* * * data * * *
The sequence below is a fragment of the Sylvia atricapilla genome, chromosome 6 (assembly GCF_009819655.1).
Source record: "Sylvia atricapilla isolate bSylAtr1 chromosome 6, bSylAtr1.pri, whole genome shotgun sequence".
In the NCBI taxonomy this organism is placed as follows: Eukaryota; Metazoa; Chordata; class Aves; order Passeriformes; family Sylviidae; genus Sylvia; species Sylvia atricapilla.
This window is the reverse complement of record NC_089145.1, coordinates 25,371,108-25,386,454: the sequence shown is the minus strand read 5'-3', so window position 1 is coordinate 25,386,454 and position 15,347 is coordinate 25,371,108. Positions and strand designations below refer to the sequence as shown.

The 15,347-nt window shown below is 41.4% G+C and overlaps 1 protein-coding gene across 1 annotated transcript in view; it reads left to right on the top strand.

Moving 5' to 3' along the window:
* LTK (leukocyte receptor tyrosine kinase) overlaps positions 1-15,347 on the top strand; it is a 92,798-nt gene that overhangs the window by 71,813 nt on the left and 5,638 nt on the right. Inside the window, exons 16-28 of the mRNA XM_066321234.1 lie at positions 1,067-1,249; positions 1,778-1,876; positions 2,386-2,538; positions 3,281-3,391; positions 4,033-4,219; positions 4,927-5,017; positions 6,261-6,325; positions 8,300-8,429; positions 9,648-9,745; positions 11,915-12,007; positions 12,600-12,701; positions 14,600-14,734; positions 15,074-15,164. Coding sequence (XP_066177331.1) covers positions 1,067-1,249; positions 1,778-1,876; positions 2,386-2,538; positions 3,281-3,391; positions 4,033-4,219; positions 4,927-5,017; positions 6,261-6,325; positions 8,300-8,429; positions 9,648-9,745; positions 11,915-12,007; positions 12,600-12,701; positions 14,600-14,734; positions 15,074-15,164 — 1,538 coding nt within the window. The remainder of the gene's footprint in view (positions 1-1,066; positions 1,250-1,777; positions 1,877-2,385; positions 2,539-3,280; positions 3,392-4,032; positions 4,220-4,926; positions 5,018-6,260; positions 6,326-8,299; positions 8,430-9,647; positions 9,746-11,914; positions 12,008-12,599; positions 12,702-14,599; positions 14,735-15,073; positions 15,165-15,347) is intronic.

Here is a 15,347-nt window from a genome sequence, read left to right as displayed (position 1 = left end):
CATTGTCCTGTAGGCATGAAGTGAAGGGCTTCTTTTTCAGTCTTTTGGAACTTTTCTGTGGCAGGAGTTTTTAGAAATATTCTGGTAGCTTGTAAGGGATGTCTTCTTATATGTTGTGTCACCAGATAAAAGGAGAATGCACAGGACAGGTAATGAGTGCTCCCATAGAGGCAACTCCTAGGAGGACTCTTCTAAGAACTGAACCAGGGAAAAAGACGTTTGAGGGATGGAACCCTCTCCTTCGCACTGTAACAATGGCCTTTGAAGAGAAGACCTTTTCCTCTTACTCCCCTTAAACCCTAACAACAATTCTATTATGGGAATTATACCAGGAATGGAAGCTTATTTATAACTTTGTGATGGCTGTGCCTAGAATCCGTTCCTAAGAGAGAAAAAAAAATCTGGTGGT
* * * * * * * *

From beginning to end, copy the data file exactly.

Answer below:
The sequence below is a fragment of the Sylvia atricapilla genome, chromosome 6 (assembly GCF_009819655.1).
Source record: "Sylvia atricapilla isolate bSylAtr1 chromosome 6, bSylAtr1.pri, whole genome shotgun sequence".
In the NCBI taxonomy this organism is placed as follows: Eukaryota; Metazoa; Chordata; class Aves; order Passeriformes; family Sylviidae; genus Sylvia; species Sylvia atricapilla.
This window is the reverse complement of record NC_089145.1, coordinates 25,371,108-25,386,454: the sequence shown is the minus strand read 5'-3', so window position 1 is coordinate 25,386,454 and position 15,347 is coordinate 25,371,108. Positions and strand designations below refer to the sequence as shown.

The 15,347-nt window shown below is 41.4% G+C and overlaps 1 protein-coding gene across 1 annotated transcript in view; it reads left to right on the top strand.

Moving 5' to 3' along the window:
* LTK (leukocyte receptor tyrosine kinase) overlaps positions 1-15,347 on the top strand; it is a 92,798-nt gene that overhangs the window by 71,813 nt on the left and 5,638 nt on the right. Inside the window, exons 16-28 of the mRNA XM_066321234.1 lie at positions 1,067-1,249; positions 1,778-1,876; positions 2,386-2,538; positions 3,281-3,391; positions 4,033-4,219; positions 4,927-5,017; positions 6,261-6,325; positions 8,300-8,429; positions 9,648-9,745; positions 11,915-12,007; positions 12,600-12,701; positions 14,600-14,734; positions 15,074-15,164. Coding sequence (XP_066177331.1) covers positions 1,067-1,249; positions 1,778-1,876; positions 2,386-2,538; positions 3,281-3,391; positions 4,033-4,219; positions 4,927-5,017; positions 6,261-6,325; positions 8,300-8,429; positions 9,648-9,745; positions 11,915-12,007; positions 12,600-12,701; positions 14,600-14,734; positions 15,074-15,164 — 1,538 coding nt within the window. The remainder of the gene's footprint in view (positions 1-1,066; positions 1,250-1,777; positions 1,877-2,385; positions 2,539-3,280; positions 3,392-4,032; positions 4,220-4,926; positions 5,018-6,260; positions 6,326-8,299; positions 8,430-9,647; positions 9,746-11,914; positions 12,008-12,599; positions 12,702-14,599; positions 14,735-15,073; positions 15,165-15,347) is intronic.

Here is a 15,347-nt window from a genome sequence, read left to right as displayed (position 1 = left end):
CATTGTCCTGTAGGCATGAAGTGAAGGGCTTCTTTTTCAGTCTTTTGGAACTTTTCTGTGGCAGGAGTTTTTAGAAATATTCTGGTAGCTTGTAAGGGATGTCTTCTTATATGTTGTGTCACCAGATAAAAGGAGAATGCACAGGACAGGTAATGAGTGCTCCCATAGAGGCAACTCCTAGGAGGACTCTTCTAAGAACTGAACCAGGGAAAAAGACGTTTGAGGGATGGAACCCTCTCCTTCGCACTGTAACAATGGCCTTTGAAGAGAAGACCTTTTCCTCTTACTCCCCTTAAACCCTAACAACAATTCTATTATGGGAATTATACCAGGAATGGAAGCTTATTTATAACTTTGTGATGGCTGTGCCTAGAATCCGTTCCTAAGAGAGAAAAAAAAATCTGGTGGT